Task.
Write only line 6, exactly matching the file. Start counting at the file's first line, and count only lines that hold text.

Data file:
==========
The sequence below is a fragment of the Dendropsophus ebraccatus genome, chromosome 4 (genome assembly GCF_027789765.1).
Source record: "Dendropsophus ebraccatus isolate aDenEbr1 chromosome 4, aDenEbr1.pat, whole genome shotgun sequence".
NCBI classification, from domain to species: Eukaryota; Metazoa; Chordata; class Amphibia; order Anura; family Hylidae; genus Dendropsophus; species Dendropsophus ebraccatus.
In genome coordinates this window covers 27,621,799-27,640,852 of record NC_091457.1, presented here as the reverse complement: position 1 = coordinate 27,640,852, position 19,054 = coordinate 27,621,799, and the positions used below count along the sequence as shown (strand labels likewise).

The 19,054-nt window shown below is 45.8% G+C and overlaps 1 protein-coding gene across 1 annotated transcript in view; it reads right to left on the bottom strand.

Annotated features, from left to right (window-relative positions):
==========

Annotated features, from left to right (window-relative positions):